Often businesses look to Professional Employer Organizations (PEOs) and/or staffing and leasing companies for cost-effective labor or to outsource certain business functions. Generally, the leasing firm is responsible for paying the leased employee and providing benefits. In many circumstances, however, the recipient business controls and directs the work performed. Depending on the extent of the relationship, the recipient business may be considered the common law employer of the leased employee. The leasing company would then be providing benefits not only to its own employees but to employees of other employers (e.g., the recipient business). If the leasing company is not a common law  employer or joint employer of the leased workers, the leasing company’s plan would be covering employees of two employers, so it would be classified as a MEWA and subject to M-1 filing and state regulation.

Given that these types of arrangements can quickly turn a single-employer plan into a MEWA, PEOs, staffing and leasing companies should periodically examine their plans, including eligibility criteria, as well as the relationships between their leased employees and recipient businesses. This situation is not limited to organizations explicably defined as PEOs, staffing or leasing companies. Other similarly structured businesses should also consider reviewing whether their plans fit the criteria of a MEWA. The consequences of maintaining a MEWA without knowing it can be expensive with no opportunity to remedy late filings.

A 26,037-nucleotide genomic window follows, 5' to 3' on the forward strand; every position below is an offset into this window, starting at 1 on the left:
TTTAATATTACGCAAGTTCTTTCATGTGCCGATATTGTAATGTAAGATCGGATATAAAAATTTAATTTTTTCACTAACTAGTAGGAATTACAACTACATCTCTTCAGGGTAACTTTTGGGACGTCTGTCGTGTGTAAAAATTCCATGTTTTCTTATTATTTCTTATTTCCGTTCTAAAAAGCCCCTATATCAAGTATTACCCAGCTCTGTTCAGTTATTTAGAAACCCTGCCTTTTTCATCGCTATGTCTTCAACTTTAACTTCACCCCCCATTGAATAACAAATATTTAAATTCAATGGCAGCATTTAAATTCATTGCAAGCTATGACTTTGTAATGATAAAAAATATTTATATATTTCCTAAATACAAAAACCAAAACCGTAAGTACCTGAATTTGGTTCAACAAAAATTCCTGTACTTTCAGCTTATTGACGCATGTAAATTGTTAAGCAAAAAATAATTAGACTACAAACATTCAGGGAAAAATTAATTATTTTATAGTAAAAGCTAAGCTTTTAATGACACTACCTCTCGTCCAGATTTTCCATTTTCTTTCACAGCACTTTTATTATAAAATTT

Association Health Plans (AHPs) are another arrangement where employers inadvertently enter into a MEWA. Originally devised as a way for small businesses to obtain affordable health care coverage for themselves and their employees, AHPs are receiving more attention due to a recent Executive Order (October 12, 2017) and Proposed Regulations (January 5, 2018). In these arrangements, small businesses purchase health  through bona fide trade and/or professional associations. Many professional or trade associations were created to further common interests and incidentally offered AHPs as a benefit to their members. Other associations were created for the purpose of selling health insurance. Generally, member-employers pay premiums/contributions to the association and the association either purchases a fully-insured health plan from an insurer or self-funds a plan. However, since the AHP would be covering employees of multiple employers, the AHP would be classified as a MEWA, and subject to the additional regulation.

The recent proposed regulations reiterated that AHPs would retain their MEWA status and be subject to state insurance laws, pending further guidance. Until DOL issues additional guidance, employers and associations should review their plans and confirm they are complying with applicable state and federal laws, including the Form M-1 filing.

While MEWAs can certainly be a useful arrangement, they should be entered into knowingly, with full understanding of the increased scrutiny and administrative burden. Plan sponsors should review their plans and eligibility requirements to confirm their status as either a single-employer plan or MEWA. Plan sponsors concerned with or unsure about their status should contact legal counsel to determine how to best structure their plans.